What assumptions are you making about your users and their abilities? While one can have good intentions, are we always aware of how we might unintentionally create barriers for them?
These were some of the questions Naughty Dog Game Director Matthew Gallant made the audience ask themselves during his talk "Designing Games for Everyone" at FBTB23.
Several years ago, the game studio Naughty Dog was contacted by a player about an issue in one of the games in the studio's popular action-adventure franchise Uncharted.
The player had a disability affecting his fine motor skills, which made it impossible for him to get past a section in the game that required repeatedly pressing one of the gamepad buttons for a couple of seconds.
While the button-mashing design choice was meant to be fun and challenging for players, it forced him to quit playing the game he otherwise enjoyed.
Industry leaders in video game accessibility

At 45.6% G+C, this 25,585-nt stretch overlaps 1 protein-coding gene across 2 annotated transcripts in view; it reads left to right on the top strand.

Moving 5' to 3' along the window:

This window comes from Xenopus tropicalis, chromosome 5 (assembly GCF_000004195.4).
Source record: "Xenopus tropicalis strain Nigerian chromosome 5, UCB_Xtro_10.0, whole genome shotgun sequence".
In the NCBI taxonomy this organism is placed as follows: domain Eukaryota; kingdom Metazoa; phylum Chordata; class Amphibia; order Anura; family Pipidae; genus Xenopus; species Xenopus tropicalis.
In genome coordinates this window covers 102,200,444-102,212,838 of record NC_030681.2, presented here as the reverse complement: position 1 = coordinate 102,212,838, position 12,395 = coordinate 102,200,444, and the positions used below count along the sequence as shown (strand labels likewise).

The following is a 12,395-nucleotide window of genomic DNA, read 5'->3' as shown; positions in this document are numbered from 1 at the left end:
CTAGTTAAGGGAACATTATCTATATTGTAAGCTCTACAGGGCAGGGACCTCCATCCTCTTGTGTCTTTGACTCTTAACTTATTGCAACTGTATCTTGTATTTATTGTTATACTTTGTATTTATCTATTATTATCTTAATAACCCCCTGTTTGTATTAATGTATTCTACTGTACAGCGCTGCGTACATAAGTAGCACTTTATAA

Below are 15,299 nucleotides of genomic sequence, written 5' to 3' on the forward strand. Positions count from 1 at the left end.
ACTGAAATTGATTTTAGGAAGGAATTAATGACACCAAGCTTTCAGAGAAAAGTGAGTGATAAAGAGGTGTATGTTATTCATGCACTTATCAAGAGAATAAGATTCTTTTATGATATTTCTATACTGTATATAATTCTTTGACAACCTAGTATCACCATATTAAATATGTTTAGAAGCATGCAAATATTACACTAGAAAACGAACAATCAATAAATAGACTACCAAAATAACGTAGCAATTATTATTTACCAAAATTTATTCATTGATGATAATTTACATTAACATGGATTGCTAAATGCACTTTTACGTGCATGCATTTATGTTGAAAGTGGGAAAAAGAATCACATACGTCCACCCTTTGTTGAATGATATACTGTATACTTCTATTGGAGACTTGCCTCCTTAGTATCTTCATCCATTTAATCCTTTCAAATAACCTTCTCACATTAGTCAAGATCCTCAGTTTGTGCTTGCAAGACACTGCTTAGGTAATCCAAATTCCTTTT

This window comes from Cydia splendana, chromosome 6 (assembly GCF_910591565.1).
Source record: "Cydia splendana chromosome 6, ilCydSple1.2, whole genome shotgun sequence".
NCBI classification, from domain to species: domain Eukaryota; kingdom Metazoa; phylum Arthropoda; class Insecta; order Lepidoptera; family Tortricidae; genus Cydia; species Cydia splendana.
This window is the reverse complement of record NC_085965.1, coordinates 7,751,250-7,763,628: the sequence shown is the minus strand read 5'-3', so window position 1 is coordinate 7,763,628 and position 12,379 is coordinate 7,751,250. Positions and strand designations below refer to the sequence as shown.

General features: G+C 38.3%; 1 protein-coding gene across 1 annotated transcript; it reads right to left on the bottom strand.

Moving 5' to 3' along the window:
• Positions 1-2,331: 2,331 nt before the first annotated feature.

Since then, Naughty Dog has become the industry leader in video game accessibility. The Last of Us: Part II, the successful and critically acclaimed follow-up to the studios massive 2013 hit The Last of Us, introduced new groundbreaking and award-winning accessibility settings that Matthew co-headed. These settings have since then been improved further in The Last of Us: Part I, the 2022 ground-up remake of the 2013 original for PlayStation 5.
Disability is a design choice.
– A thought-worthy claim from Matthew Gallant during his talk.
In his talk at the From Business to Buttons conference in 2023, Matthew brings up why it's crucial to start working on accessibility early and to include people with disabilities in the design process. He also shows us how to kill a bloater while playing the game with his eyes closed (now that's impressive!).